The sites that have been curating since before everybody was calling it that use tools that were already out there to get the job done. If none of the ready-made platforms work for you, don’t forget that you can, for example, create RSS feeds based on keywords in Google Blog and News search, and from there curate and furnish your selected content manually in a number of ways.

Copyright

The idea of curation isn’t to steal other people’s content in its entirety and use their work to draw traffic to your site. That would be unethical and illegal, even if you credited them. If you’re sharing your curated content with the public, you need to be sure that what you share with the public falls within the bounds of fair use and link to the complete, original content at its source.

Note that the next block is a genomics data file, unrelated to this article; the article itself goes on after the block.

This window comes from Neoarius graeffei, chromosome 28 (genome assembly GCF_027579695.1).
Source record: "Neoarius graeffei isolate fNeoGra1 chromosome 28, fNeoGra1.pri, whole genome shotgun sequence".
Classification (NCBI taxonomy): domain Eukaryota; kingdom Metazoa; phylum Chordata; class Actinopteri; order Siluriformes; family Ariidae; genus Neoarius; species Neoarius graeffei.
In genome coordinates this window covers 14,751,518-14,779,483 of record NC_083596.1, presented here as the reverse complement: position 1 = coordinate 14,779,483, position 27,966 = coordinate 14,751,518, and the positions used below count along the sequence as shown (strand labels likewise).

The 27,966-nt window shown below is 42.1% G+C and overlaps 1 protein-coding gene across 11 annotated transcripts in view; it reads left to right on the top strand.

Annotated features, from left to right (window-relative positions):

If you read French, I highly recommend Pierre Tran’s companion article to the table he created on curation platforms (Le Guide de la curation (3) – les outils), and another table he created on automated publishing platforms (those with no manual filtering) in English and French.

If you’re already curating for your team, please let us know about your tools and workflow in the comments.

Photo courtesy Flickr user Minke Wagenaar

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  1. I’ve found out that simply curating something to a website is not enough to build some kind of engagement within your team.

    Our communication tool Flowdock (http://www.flowdock.com/) does a good job aggregating everything that’s somehow relevant to your team, and then bringing it in the middle of real-time discussions.